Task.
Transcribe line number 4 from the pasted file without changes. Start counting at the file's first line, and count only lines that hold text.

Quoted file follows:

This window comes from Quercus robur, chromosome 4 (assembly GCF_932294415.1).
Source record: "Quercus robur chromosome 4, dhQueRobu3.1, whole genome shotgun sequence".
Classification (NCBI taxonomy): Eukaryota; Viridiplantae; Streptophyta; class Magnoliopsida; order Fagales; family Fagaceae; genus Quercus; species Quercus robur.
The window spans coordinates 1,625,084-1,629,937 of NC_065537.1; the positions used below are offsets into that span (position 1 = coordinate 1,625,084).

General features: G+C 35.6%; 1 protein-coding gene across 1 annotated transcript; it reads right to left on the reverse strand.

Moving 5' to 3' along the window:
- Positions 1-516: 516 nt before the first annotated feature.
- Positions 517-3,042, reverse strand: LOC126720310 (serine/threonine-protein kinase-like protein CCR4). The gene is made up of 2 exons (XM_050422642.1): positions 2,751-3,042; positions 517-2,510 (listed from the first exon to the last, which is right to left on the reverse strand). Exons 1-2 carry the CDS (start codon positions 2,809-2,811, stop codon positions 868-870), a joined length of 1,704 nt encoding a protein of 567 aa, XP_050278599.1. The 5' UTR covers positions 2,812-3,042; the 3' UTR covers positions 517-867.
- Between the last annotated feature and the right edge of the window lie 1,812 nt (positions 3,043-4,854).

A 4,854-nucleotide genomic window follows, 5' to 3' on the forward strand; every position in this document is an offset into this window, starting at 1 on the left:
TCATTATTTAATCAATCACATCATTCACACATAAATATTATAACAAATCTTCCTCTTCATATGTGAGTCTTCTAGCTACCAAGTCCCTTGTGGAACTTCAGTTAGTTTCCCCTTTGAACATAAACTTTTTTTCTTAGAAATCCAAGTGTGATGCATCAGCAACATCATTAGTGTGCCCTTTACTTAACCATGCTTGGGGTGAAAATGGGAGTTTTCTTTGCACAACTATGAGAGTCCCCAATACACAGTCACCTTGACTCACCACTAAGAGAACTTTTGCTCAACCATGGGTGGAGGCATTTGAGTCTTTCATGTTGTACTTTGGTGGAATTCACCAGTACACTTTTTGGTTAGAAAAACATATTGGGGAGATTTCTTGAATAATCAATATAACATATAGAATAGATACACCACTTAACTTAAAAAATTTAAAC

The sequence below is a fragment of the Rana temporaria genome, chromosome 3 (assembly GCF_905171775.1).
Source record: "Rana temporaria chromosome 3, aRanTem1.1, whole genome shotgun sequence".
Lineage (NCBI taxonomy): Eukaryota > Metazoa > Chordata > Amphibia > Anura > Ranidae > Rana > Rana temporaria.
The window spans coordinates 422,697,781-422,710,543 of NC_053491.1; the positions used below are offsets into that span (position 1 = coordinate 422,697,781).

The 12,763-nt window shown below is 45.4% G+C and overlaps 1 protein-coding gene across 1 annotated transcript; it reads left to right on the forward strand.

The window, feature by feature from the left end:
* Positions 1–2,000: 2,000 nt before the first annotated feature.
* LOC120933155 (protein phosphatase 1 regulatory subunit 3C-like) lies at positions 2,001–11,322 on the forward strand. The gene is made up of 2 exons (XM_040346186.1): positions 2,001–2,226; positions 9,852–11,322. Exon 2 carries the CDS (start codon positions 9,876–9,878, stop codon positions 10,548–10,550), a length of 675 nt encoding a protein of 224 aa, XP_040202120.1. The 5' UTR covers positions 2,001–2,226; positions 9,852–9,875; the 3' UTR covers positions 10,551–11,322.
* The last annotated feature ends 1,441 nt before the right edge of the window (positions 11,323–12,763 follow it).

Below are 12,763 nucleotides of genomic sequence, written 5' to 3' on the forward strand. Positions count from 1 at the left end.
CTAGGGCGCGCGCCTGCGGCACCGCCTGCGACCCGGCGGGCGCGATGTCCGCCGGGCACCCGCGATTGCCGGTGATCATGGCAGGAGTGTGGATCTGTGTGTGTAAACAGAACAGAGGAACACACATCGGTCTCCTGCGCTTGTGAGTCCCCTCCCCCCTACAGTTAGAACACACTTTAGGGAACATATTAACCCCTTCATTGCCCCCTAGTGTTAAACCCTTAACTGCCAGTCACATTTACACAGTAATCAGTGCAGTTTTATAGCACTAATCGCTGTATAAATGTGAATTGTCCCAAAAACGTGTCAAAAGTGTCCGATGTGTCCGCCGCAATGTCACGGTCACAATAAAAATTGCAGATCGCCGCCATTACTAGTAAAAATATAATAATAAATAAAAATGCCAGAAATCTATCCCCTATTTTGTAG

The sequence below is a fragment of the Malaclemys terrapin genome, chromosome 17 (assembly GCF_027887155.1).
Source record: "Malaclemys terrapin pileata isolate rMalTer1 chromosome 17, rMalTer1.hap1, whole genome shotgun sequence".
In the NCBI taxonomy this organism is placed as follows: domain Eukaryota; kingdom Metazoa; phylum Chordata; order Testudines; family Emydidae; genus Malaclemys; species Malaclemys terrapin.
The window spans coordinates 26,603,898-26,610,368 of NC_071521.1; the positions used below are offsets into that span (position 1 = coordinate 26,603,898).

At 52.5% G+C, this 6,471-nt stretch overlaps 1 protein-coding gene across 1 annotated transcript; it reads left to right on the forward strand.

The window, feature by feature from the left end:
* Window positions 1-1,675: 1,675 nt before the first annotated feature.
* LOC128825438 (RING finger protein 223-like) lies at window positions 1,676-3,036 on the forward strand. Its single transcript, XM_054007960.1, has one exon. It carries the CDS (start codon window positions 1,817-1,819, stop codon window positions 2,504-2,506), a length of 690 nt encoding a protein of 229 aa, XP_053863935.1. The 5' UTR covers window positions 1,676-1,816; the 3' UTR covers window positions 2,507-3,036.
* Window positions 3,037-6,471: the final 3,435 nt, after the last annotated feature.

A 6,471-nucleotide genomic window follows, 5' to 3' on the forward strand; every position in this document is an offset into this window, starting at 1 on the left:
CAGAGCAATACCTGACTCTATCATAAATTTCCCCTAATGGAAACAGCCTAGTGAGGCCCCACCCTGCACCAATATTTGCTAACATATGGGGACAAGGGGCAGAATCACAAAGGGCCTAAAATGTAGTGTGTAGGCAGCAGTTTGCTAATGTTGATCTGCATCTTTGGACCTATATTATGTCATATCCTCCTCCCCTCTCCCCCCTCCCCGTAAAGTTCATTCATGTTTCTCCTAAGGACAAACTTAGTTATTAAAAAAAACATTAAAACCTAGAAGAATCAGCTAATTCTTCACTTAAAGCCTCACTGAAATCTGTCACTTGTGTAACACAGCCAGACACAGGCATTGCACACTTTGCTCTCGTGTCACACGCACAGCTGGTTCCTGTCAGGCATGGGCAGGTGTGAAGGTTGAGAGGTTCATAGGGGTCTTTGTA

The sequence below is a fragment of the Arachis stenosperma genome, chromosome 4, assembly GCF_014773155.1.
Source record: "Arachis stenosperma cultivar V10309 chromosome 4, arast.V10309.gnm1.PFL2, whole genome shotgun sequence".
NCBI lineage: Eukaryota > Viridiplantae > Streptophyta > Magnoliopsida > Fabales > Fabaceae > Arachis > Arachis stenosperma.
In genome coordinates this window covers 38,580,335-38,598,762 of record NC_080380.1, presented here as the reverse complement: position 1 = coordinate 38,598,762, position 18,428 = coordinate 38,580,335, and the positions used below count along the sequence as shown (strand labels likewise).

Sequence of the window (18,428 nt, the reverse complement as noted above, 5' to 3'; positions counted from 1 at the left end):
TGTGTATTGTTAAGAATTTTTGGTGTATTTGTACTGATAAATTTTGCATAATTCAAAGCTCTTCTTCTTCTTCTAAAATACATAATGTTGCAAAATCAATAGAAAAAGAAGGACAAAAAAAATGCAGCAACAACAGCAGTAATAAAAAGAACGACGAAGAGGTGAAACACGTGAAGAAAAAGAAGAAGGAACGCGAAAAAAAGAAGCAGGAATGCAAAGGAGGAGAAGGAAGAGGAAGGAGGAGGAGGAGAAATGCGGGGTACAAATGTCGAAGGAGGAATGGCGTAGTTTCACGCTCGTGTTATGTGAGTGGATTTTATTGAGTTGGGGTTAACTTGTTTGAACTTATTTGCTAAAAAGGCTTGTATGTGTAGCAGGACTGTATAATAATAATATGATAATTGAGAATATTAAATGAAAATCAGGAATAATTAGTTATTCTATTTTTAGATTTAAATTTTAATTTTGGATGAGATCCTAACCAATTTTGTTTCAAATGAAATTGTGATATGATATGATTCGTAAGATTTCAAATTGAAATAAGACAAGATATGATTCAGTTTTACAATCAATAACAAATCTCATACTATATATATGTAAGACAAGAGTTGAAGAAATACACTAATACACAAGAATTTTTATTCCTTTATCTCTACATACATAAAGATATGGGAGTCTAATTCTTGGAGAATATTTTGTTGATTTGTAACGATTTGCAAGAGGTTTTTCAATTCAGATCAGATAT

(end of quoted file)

The window spans coordinates 1,625,084-1,629,937 of NC_065537.1; the positions used below are offsets into that span (position 1 = coordinate 1,625,084).